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18 June 2014
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Legacies - Derby

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Myths and Legends
Living with the plague


Sundial, Eyam Parish Church
© Courtesy of Derbyshire County Council Cultural and Community Services
Before the quarantine was imposed, some of Eyam’s residents had already left, including the Sheldon family. Mobility was predominately only available to the landed gentry such as the Sheldons, as poorer tradesmen could ill afford to leave their livelihoods. Once the quarantine had been decided upon, Eyam’s residents had made a commitment in the name of the Lord. Therefore, even though the death rate reached an alarming level, the villagers could not break their bond with their parson.

The ‘cordon sanitaire’ effectively cut Eyam from the outside world and changed normal village life. Instead of going to Bakewell Market and Fulwood for their supplies, Eyam’s residents left money in the stream outside their village in exchange for goods. Such was the fear of catching the plague, vinegar was used as a disinfectant to cleanse the coins of the disease. Another supply of provisions came from the Earl of Devonshire who lived in the nearby Chatsworth House. He arranged for food and medicine to be left at the southern boundary of the village. To try and prevent the spread of the plague within the village, Church services were conducted in the open air. The rising death toll among Eyam’s residents had a devastating and demoralising effect on their family and friends; villagers had to bury their own dead, and even engrave their headstones after the stone mason died.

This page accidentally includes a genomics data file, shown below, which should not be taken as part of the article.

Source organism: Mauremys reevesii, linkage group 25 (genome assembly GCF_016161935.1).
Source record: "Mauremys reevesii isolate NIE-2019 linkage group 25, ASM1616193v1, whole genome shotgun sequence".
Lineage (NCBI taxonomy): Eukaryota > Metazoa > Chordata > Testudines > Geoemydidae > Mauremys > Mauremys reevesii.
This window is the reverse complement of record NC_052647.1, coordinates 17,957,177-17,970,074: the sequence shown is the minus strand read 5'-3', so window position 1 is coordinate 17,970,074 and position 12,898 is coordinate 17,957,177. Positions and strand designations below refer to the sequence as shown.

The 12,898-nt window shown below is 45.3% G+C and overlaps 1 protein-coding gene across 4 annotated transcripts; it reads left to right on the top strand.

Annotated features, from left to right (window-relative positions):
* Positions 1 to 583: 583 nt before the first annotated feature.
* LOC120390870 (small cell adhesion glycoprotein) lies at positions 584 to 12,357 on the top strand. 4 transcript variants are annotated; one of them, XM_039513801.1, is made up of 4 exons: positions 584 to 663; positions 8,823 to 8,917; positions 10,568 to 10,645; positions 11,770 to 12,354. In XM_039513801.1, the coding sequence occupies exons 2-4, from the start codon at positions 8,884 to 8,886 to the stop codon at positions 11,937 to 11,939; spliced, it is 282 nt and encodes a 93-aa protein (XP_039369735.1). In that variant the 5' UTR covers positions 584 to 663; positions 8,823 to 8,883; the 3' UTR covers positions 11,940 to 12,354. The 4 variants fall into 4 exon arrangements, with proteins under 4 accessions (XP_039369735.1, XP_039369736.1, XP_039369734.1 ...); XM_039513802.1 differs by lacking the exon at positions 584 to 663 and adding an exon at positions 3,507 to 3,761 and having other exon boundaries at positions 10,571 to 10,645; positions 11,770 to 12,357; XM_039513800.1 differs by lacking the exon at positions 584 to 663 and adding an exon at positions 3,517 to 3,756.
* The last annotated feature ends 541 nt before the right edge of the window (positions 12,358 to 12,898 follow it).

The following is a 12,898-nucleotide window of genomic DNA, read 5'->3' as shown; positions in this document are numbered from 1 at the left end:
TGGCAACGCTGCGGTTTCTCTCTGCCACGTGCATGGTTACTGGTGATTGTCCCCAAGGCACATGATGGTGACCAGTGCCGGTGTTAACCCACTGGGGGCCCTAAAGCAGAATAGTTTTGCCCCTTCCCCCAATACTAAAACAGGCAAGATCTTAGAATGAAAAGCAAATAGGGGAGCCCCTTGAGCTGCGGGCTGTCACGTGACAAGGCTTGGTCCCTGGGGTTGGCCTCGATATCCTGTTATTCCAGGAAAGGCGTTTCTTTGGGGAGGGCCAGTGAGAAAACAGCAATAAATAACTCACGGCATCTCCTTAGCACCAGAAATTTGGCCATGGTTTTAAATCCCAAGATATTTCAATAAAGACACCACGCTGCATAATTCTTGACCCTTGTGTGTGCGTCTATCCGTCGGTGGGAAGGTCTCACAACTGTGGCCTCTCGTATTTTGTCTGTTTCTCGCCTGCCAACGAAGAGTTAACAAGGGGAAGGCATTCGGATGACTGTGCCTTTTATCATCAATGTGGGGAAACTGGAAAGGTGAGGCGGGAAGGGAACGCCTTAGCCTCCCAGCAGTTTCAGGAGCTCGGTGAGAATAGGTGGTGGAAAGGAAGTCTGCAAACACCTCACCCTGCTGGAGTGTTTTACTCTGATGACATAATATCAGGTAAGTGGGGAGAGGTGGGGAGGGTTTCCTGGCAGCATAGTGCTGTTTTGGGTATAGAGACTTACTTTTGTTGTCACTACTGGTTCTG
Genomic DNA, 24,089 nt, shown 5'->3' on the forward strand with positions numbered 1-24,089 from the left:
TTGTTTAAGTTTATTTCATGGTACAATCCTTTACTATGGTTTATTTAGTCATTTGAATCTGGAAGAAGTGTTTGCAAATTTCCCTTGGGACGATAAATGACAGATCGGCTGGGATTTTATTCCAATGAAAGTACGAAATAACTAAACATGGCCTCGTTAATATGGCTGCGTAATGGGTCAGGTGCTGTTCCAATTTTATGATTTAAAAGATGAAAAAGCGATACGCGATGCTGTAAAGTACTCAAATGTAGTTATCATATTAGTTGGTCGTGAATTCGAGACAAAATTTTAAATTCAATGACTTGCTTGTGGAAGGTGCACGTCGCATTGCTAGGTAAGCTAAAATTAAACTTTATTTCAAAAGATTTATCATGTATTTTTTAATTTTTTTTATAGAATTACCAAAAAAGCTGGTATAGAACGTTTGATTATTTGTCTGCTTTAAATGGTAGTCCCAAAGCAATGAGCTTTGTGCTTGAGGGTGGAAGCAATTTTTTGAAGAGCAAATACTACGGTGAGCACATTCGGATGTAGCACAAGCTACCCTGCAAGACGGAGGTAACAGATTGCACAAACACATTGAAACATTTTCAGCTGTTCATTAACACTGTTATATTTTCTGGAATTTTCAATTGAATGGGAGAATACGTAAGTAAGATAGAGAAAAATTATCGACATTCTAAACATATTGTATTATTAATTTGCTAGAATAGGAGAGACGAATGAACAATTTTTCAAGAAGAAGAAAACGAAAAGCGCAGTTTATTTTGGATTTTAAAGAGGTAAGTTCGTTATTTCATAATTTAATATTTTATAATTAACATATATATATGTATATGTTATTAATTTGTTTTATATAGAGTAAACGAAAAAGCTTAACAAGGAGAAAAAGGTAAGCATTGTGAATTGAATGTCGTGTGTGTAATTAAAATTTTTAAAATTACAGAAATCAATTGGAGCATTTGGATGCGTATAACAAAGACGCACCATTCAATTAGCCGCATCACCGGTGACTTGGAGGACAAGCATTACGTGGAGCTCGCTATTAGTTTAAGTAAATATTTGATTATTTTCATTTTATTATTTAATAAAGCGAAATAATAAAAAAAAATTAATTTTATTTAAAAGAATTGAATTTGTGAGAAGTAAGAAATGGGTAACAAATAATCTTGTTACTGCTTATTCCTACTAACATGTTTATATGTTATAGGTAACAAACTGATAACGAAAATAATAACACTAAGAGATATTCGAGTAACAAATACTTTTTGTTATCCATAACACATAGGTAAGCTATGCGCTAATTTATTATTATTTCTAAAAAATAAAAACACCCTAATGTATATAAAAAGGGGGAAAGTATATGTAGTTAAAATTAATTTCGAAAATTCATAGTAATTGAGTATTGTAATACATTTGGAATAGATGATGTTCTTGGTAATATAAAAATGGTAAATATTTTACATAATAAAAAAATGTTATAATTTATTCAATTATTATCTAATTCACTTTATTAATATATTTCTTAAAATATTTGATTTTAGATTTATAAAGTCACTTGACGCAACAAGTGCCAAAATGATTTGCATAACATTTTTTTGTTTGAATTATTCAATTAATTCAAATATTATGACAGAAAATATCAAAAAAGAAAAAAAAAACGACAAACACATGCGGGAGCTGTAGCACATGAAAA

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The Plague Year 1665 - 66
Black Death: Political and Social Changes
Eyam Museum
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